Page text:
The Girl on the Bridge

France 1998

Reviewed by Ginette Vincendeau


Our synopses give away the plot in full, including surprise twists.

France, the present. Young Adèle is interrogated by a psychologist, seemingly while in jail. She confesses to a string of sexual encounters and continuing bad luck. She is next found on a bridge in Paris, about to jump. Knife-thrower Gabor rescues her and offers her a job as a human target. In Monte Carlo, he changes her hairstyle and wardrobe. Their dangerous act (he throws knives blindfolded at Adèle) is popular and their relationship grows affectionate, although Adèle keeps having sex with other men. Gabor declares they are in luck as long as they stay together.

They win money in the casino and go to San Remo where they win a car in a lottery. They drive at night without lights and crash in a field. On a cruise ship, where Gabor throws knives while Adèle spins on the wheel of death, they meet newly married Takis and his bride. Adèle runs away with Takis. Gabor uses the bride as target but wounds her and loses his job. Meanwhile Takis' boat breaks down. He abandons Adèle, who ends up broke in Athens. Gabor turns up in Istanbul equally destitute. She finds him as he is about to jump into the Bosporus. They walk away together.


Popular French cinema usually comes to the UK in two guises: action thrillers, such as Luc Besson's, or heritage films, of which director Patrice Leconte's Ridicule is a good example. La Fille sur le pont is another kind of movie altogether, what one might call a 'popular auteur' French film. Made by a prominent director (Leconte) to a high standard of craftsmanship, featuring an ambitious contemporary script, it's nonetheless aimed at a mainstream audience. Leconte (who last November lead a controversial battle against French film critics for their alleged bias against French cinema) is now in the same class of renown as Bertrand Blier, Bertrand Tavernier and Coline Serreau, among others. However, La Fille sur le pont fizzled at the box office in France, despite its three-star - Leconte, Daniel Auteuil, Vanessa Paradis - status, humour and upbeat happy ending.

There's much to savour here: shot beautifully in black and white, the film features marvellous widescreen camerawork and excellent turns from Paradis and Auteuil. But these achievements, together with flamboyant dialogue à la Blier and pointed New Wave references (the Les Quatre Cent Coups-like interview with protagonist Adèle at the beginning, the La Baie des anges-style picture of the Côte d'Azur) cannot compensate for the script's flimsiness. Granted, as the film keeps telling us, we are watching a fairy tale: "I'm [her] good fairy," says knife-thrower Gabor of Adèle to a young man on the train; Adèle and Gabor act as good-luck charms to each other; significant objects mysteriously appear at key moments. But this tale of mutual salvation is strangely old-fashioned, despite Adèle's slangy lines and casual promiscuity. The view of the circus follows age-old cinematic clichés: circus people are basically sad, their acts disasters waiting to happen.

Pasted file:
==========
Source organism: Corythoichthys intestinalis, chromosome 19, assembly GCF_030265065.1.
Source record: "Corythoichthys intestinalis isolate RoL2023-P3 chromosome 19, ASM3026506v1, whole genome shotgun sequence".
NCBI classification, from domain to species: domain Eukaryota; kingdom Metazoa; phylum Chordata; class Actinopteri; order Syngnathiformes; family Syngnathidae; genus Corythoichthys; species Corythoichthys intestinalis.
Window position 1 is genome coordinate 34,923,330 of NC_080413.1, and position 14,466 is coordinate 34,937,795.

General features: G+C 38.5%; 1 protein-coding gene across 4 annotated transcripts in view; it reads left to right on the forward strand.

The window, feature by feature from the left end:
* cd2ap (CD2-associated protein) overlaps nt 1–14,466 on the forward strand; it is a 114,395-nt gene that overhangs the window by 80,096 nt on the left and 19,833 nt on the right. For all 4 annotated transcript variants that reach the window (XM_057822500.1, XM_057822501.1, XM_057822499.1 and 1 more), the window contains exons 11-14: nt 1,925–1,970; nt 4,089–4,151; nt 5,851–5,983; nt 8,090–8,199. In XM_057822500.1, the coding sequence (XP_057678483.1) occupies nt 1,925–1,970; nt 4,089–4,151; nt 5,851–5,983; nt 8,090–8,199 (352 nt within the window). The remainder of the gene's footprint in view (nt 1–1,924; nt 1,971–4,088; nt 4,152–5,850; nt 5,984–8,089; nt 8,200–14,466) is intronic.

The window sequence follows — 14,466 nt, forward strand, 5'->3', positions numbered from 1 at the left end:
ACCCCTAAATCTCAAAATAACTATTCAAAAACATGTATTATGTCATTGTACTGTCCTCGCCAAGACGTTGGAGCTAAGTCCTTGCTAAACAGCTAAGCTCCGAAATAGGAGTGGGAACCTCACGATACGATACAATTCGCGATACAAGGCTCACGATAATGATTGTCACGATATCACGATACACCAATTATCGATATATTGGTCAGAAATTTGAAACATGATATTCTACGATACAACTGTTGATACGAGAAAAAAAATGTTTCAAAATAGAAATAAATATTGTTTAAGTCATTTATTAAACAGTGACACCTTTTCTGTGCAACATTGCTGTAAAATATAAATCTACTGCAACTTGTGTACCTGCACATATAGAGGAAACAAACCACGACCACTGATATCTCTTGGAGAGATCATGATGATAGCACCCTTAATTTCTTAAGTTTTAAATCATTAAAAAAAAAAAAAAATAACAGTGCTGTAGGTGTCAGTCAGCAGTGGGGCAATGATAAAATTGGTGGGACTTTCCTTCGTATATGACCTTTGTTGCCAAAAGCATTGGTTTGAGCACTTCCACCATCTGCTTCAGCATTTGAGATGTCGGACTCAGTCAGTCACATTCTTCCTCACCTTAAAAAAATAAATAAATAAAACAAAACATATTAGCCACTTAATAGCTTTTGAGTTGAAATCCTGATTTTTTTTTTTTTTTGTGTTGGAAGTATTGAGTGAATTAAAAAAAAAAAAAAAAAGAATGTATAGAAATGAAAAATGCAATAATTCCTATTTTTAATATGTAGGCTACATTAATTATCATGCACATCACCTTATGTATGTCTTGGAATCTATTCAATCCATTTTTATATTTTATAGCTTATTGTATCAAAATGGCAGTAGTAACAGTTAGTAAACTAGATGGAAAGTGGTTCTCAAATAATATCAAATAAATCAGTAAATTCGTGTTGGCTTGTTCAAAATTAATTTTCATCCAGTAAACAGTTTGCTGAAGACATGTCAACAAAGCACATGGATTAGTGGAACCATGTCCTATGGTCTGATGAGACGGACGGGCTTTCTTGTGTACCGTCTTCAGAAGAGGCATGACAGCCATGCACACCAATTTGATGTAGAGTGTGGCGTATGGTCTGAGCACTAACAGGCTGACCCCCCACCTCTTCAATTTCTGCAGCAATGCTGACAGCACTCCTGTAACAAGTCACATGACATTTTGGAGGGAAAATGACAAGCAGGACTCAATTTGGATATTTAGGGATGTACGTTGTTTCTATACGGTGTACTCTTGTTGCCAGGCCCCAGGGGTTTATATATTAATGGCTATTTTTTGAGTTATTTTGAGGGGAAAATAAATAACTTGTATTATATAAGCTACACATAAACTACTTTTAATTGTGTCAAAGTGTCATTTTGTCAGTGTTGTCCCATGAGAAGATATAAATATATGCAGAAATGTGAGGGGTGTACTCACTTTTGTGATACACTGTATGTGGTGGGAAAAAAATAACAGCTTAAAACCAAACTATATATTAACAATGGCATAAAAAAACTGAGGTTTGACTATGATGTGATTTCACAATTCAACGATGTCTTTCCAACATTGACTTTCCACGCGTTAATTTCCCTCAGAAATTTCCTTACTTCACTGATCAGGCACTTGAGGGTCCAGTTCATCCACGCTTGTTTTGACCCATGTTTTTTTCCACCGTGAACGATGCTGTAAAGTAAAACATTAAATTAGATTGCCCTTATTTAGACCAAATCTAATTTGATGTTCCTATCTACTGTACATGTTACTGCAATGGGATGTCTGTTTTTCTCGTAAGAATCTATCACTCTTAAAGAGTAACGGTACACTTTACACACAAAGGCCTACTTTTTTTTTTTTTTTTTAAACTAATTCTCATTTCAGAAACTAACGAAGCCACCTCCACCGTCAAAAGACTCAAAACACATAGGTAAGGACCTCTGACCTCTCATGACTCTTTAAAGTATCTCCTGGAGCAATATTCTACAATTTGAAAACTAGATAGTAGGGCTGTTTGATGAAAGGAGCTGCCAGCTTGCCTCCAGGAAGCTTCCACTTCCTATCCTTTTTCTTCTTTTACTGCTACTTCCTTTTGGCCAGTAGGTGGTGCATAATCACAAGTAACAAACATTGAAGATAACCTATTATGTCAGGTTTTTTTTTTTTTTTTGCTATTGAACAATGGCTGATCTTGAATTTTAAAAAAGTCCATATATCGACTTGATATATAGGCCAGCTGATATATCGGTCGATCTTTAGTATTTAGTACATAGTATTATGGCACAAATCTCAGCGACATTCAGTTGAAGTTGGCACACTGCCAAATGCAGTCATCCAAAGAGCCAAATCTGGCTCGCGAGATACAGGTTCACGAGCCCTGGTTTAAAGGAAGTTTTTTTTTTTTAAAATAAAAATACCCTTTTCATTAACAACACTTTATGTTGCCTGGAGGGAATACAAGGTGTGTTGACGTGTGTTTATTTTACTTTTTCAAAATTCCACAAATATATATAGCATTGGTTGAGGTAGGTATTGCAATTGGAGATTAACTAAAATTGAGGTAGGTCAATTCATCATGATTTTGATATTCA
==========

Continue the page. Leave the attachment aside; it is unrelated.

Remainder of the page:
La Fille sur le pont lacks novelty in another, more interesting way: it uncannily fits the recurrent French father-daughter theme, now starting to look a little dog-eared. As in some of Brigitte Bardot's 50s films or those in the 80s and 90s with Charlotte Gainsbourg, Marie Gillain and indeed Vanessa Paradis, a world-weary middle-aged male enacts the fantasy of saving/loving a delinquent daughter-figure, an erotic rescue fantasy mixed with the Pygmalion myth. "I want to turn you into Cinderella," says Gabor before giving Adèle a make-over in Monte Carlo. Typically, the young woman is motherless while her father is played by a big star - here it's Auteuil, while Gérard Depardieu played Paradis' father in Elisa. Even more strikingly, in Leconte's Une chance sur deux she had two fathers, played by Alain Delon and Jean-Paul Belmondo.